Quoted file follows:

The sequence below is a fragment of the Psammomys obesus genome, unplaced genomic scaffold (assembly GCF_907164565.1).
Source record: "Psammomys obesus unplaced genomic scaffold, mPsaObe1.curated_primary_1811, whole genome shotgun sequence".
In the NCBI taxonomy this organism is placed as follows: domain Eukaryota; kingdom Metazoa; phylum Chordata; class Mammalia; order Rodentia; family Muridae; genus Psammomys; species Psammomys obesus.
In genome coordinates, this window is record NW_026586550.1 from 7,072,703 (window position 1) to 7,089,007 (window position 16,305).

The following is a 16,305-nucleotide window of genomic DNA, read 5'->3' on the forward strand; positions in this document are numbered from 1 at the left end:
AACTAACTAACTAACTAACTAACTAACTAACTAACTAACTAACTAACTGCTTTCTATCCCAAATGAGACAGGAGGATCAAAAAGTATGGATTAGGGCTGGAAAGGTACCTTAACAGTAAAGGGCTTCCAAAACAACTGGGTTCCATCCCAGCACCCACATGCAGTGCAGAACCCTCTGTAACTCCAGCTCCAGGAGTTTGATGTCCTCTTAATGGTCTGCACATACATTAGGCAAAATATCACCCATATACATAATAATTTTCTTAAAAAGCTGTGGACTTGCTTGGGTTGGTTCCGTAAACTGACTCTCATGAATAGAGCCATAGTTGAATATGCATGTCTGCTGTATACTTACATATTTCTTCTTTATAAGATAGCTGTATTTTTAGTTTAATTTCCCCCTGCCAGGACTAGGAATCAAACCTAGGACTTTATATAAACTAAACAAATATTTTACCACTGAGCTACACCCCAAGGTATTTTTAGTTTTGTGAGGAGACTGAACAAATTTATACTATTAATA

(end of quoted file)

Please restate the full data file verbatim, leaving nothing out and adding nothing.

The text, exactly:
The sequence below is a fragment of the Psammomys obesus genome, unplaced genomic scaffold (assembly GCF_907164565.1).
Source record: "Psammomys obesus unplaced genomic scaffold, mPsaObe1.curated_primary_1811, whole genome shotgun sequence".
In the NCBI taxonomy this organism is placed as follows: domain Eukaryota; kingdom Metazoa; phylum Chordata; class Mammalia; order Rodentia; family Muridae; genus Psammomys; species Psammomys obesus.
In genome coordinates, this window is record NW_026586550.1 from 7,072,703 (window position 1) to 7,089,007 (window position 16,305).

The following is a 16,305-nucleotide window of genomic DNA, read 5'->3' on the forward strand; positions in this document are numbered from 1 at the left end:
AACTAACTAACTAACTAACTAACTAACTAACTAACTAACTAACTAACTGCTTTCTATCCCAAATGAGACAGGAGGATCAAAAAGTATGGATTAGGGCTGGAAAGGTACCTTAACAGTAAAGGGCTTCCAAAACAACTGGGTTCCATCCCAGCACCCACATGCAGTGCAGAACCCTCTGTAACTCCAGCTCCAGGAGTTTGATGTCCTCTTAATGGTCTGCACATACATTAGGCAAAATATCACCCATATACATAATAATTTTCTTAAAAAGCTGTGGACTTGCTTGGGTTGGTTCCGTAAACTGACTCTCATGAATAGAGCCATAGTTGAATATGCATGTCTGCTGTATACTTACATATTTCTTCTTTATAAGATAGCTGTATTTTTAGTTTAATTTCCCCCTGCCAGGACTAGGAATCAAACCTAGGACTTTATATAAACTAAACAAATATTTTACCACTGAGCTACACCCCAAGGTATTTTTAGTTTTGTGAGGAGACTGAACAAATTTATACTATTAATA